After many attempted solutions, I used the screen command. (my VPN client is cisco-any-connect).

$ screen -R VPN
$ openconnect -b "your server"

After providing your credential, press ctrl+a+d immediately and back to your session.


This can help:

put TCPKeepAlive=yes in your /etc/ssh/sshd_config


man sshd_config | less +/'^ *TCPKeepAlive'


Specifies whether the system should send TCP keepalive messages to the other side. If they are sent, death of the connection or crash of one of the machines will be properly noticed. However, this means that connections will die if the route is down temporarily, and some people find it annoying. On the other hand, if TCP keepalives are not sent, sessions may hang indefinitely on the server, leaving ``ghost'' users and consuming server resources.

The default is yes'' (to send TCP keepalive messages), and the server will notice if the network goes down or the client host crashes. This avoids infinitely hanging sessions. To disable TCP keepalive messages, the value should be set tono''.

  • I'v already had TCPKeepAlive option set to yes so that's not a proper solution
    – mic22
    Dec 7, 2014 at 22:12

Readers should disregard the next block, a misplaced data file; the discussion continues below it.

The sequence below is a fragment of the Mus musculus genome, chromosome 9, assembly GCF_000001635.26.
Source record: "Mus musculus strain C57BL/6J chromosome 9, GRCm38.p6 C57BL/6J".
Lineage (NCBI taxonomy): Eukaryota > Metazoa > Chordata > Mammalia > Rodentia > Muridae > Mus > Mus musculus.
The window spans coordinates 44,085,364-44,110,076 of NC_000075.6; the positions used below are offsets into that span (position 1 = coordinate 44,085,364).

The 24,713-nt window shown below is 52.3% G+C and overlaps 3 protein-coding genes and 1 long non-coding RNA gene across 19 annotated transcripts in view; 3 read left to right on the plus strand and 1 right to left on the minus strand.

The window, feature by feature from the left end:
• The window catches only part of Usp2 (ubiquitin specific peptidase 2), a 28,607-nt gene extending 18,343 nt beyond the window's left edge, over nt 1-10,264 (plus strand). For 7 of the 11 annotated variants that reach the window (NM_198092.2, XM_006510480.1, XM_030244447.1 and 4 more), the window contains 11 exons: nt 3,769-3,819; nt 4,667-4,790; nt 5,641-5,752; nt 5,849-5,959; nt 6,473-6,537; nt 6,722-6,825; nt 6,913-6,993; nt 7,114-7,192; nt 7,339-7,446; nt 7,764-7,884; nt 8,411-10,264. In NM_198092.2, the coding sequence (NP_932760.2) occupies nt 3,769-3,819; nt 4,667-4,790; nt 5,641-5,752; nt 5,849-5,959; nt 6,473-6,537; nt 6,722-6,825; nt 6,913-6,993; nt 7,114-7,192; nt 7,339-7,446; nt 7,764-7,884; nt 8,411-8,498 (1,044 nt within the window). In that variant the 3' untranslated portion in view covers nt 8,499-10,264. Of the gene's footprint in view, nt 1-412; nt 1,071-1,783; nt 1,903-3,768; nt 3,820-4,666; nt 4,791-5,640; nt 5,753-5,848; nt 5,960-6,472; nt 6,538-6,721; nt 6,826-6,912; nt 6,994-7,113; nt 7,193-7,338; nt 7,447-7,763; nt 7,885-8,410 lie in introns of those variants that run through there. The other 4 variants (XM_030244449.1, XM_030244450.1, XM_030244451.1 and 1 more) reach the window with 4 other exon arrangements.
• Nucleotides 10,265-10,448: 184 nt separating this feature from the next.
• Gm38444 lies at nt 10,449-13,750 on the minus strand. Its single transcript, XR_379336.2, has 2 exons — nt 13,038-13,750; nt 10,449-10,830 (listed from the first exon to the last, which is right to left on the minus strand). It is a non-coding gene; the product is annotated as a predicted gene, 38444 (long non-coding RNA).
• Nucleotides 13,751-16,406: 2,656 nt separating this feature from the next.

Personally I prefer all connections to SSH to be routed through VPN. In case of active ssh connection before VPN established, it has to reconnect because of the route changed.

I recommend to use autossh Under your ssh client configuration just add .ssh/config

Host *
   ServerAliveInterval 300
   ServerAliveCountMax 2
   BatchMode yes
  • BatchMode stands for auto-reconnect
  • ServerAlive stands for Keeping Alive

Once after connecting VPN, ssh getting disconnected because, ssh traffic from the server going via VPN server. So to avoid this run the following command before connecting VPN.

route add -host your-machine-public-ip gw Server-gatway-ip dev eth0

your-machine-public-ip : IP of your machine from where you are doing SSH. Server-gatway-ip: Gatway/router's IP of that server

The above command will redirect the traffic via the given gateway not through VPN Server.

  • This is confusing, and the language appears to have it backwards. Wouldn't you want to add a route with the SSH target's IP address and the local workstation's default gateway?
    – rmalayter
    Nov 4, 2015 at 15:17